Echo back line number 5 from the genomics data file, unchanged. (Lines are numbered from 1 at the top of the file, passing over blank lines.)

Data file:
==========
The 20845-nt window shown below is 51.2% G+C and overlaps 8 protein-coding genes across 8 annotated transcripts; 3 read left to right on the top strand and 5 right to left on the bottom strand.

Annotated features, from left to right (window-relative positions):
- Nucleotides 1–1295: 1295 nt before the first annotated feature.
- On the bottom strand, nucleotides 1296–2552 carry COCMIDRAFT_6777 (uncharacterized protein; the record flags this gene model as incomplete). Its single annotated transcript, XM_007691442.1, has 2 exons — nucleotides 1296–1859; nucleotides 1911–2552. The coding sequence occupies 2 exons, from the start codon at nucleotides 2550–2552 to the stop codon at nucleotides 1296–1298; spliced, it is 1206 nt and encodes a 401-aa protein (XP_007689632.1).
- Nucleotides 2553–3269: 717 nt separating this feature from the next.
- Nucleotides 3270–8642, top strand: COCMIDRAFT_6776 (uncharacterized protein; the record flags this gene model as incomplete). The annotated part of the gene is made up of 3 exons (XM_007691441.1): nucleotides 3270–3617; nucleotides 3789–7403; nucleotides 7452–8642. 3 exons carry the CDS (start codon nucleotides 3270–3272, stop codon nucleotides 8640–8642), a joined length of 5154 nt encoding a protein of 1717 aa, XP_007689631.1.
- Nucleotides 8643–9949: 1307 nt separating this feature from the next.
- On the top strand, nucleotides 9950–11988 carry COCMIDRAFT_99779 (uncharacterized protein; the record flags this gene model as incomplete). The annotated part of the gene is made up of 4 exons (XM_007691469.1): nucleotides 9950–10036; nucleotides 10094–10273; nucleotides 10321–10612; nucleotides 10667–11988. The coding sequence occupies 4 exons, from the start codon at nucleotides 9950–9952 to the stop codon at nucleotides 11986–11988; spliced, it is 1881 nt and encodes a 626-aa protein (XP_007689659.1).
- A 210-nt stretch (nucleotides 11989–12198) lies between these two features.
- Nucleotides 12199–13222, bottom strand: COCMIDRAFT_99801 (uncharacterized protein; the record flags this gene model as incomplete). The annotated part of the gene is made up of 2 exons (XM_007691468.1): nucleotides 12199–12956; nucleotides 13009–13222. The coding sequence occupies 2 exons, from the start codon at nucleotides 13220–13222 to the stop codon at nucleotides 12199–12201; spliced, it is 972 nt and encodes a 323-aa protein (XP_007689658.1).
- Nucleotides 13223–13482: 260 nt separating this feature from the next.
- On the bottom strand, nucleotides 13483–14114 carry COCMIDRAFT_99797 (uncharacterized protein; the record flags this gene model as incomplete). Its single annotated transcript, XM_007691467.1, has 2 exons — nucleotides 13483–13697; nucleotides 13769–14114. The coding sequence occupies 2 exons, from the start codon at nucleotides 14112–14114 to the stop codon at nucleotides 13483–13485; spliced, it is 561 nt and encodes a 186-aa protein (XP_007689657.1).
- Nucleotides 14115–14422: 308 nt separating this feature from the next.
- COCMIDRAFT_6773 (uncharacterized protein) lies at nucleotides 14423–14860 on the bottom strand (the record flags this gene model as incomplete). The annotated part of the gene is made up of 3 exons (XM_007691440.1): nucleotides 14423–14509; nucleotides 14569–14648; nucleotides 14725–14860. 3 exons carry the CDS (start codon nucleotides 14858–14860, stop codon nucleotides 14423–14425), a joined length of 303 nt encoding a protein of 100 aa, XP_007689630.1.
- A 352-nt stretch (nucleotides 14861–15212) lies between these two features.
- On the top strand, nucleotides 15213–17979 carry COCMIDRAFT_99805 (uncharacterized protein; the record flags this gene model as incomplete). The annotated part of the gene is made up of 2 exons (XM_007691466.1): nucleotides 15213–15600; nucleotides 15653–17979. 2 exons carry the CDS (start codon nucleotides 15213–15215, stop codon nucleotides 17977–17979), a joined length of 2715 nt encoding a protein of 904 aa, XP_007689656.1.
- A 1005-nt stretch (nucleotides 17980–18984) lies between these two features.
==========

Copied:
- Nucleotides 2553–3269: 717 nt separating this feature from the next.